… seeks clarification on Petroleum Act
In the name of accountability and transparency, Transparency Institute Guyana Inc (TIGI) is calling on the Government to publish the contract drafts and make the negotiations accountable to Parliament that it has with all oil companies, including US-oil giant ExxonMobil.
TIGI said in a statement on Wednesday that if the Government decides to move in this direction, then Guyanese of the Diaspora, whose knowledge is vast in this area, will be able to make contributions to the process and thus protect the country’s interest.
The body highlighted that there has been growing calls for disclosure of the contract with ExxonMobil and its partners, but each time this comes up, there is a refrain from the Government.
One reason used is that full disclosure would not be to the national benefit or the national interest. But TIGI said there are multiple reasons why these contracts should be made public.
The organisation cited a few examples including an article by the Natural Resource Charter, which states that the authorities should make available data and reports on licences, geological surveys, cadastres and reserves, as well as economic, environmental and social impact assessments. Critically, authorities should also publish contracts and make them readily available online.
TIGI also made reference to a statement made by the founder of Transparency International, Peter Eigen, who was quoted in the UK Guardian as saying that although companies have the right to secrecy when contracting with each other, different rules have to apply when a Government is party to a contract and that confidentiality clauses are often overprotective and must be subject to scrutiny.
The organisation said that it is not convinced with the argument that national security serves as another reason for the non-disclosure of the contract. “First of all, it is near impossible to undervalue the amount of the oil potential that has already been disclosed to the public, by the international press and in investment circles,” the statement said.
The Government’s willingness to ignore the mountain of evidence against contract secrecy and the potential ills associated with a developing oil industry is baffling, TIGI said.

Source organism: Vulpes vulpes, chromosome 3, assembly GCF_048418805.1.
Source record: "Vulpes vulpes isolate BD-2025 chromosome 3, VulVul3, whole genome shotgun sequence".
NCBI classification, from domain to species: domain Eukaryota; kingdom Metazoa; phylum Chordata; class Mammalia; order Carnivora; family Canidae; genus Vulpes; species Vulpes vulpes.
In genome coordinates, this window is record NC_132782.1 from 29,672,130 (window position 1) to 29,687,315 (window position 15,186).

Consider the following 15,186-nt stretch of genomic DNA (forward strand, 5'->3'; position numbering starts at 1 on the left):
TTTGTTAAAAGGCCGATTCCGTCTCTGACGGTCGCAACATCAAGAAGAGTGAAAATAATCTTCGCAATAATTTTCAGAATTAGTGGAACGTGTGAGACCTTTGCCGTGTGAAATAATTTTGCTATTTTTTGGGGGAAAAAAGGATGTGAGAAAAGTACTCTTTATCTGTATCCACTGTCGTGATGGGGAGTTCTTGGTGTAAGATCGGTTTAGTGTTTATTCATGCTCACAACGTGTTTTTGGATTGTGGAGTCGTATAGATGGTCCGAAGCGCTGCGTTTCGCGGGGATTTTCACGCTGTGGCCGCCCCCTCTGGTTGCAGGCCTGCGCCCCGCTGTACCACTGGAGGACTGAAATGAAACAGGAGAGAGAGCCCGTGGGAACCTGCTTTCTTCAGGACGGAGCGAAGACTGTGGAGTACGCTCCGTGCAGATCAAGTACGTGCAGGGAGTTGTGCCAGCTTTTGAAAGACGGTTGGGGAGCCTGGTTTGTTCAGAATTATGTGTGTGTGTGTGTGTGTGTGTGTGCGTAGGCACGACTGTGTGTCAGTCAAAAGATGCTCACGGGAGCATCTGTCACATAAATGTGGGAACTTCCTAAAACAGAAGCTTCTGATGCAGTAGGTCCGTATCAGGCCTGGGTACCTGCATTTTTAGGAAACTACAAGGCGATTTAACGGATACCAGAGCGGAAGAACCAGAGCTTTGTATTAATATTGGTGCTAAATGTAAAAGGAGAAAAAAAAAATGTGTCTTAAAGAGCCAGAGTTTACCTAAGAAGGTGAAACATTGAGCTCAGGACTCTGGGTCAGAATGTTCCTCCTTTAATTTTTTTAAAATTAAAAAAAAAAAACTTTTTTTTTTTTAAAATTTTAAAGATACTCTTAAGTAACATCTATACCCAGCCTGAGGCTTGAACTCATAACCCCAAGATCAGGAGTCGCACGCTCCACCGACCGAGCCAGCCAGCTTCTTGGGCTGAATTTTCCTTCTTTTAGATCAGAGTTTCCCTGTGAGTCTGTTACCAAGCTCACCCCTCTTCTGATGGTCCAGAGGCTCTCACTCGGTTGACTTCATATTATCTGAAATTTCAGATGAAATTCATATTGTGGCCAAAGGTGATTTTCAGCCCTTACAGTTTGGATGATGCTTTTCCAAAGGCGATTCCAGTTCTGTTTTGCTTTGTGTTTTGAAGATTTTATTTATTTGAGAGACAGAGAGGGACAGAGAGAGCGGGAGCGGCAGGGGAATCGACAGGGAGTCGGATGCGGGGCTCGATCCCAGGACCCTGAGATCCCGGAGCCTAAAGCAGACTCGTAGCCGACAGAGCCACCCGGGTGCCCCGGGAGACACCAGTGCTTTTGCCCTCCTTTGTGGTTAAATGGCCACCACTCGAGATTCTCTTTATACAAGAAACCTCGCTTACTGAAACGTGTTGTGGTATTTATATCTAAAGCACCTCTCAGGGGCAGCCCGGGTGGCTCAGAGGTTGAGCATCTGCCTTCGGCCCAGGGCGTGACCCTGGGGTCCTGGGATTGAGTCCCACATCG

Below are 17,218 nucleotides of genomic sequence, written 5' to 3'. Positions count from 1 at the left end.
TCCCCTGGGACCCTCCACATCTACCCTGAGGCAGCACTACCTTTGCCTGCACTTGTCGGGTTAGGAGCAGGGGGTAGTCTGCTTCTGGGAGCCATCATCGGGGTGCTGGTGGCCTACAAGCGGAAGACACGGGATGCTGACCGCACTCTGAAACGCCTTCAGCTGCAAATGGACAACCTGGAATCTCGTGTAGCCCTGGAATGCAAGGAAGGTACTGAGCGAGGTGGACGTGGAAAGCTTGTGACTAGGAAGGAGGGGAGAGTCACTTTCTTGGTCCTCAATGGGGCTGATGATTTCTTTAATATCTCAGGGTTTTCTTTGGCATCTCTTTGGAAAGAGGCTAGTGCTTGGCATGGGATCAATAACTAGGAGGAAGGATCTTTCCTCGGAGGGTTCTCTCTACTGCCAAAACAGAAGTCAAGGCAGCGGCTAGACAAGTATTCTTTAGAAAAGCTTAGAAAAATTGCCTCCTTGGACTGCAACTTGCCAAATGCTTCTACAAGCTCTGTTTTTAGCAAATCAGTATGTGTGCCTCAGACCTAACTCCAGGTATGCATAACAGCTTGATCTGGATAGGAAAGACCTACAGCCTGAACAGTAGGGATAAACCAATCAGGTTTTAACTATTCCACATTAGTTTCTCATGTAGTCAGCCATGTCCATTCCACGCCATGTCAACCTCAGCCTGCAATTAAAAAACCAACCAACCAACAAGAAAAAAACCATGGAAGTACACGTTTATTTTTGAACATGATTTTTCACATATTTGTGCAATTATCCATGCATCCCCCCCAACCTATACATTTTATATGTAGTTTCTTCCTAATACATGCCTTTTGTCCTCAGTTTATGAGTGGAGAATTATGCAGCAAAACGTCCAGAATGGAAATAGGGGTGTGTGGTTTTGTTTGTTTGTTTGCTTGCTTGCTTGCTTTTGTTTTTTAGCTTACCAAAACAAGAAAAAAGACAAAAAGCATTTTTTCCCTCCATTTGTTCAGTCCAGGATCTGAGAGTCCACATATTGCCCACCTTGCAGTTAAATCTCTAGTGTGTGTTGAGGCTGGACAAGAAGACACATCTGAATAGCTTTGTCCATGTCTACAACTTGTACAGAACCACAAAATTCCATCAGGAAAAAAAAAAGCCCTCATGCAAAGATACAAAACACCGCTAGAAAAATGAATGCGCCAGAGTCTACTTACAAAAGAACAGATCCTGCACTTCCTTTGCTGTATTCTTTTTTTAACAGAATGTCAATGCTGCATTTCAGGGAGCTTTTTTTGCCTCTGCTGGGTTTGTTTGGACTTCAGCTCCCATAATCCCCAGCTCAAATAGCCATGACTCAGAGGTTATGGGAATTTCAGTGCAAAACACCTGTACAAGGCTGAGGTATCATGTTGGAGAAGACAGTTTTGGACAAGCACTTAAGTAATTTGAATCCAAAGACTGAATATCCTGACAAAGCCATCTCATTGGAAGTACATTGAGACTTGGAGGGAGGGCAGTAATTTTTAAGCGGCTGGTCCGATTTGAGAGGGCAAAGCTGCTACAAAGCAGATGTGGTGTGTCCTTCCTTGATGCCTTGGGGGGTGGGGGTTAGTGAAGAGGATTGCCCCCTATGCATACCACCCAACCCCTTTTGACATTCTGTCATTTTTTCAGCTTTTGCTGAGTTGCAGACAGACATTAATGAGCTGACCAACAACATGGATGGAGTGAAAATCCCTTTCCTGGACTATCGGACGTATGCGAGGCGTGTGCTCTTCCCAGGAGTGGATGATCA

Meanwhile, the organisation said corruption is not the only problem Guyana has to worry about when dealing with oil companies, but it must bear in mind that the country is relatively small and is negotiating with a titan like Exxon.
In looking at the Petroleum Exploration and Production Act, TIGI said that there might be a serious obstacle to disclosure embedded in governing law, because Chapter 65:10 seems to provide a built-in secrecy clause.
It states that no information furnished, or information in a report submitted, pursuant to this Act by a licensee shall be disclosed to any person who is not a Minister, a public officer or an employee of the Guyana Geology and Mines Commission except with the consent of the licensee. Any person, who discloses information in contravention of that requirement, could be liable to a fine of $75,000 and imprisonment for three years.
“This clause was inserted in 1997 and its application would mean that (a) all the information released to the public is what the oil companies now talking to GoG want released. We are not clear on whether this applies to the contract and hereby specifically ask this of the GOG.”
The organisation pointed out that it is concerned about the very existence of this confidentiality clause and would want to know whether the nation can expect to see it removed in the revised act which is due shortly.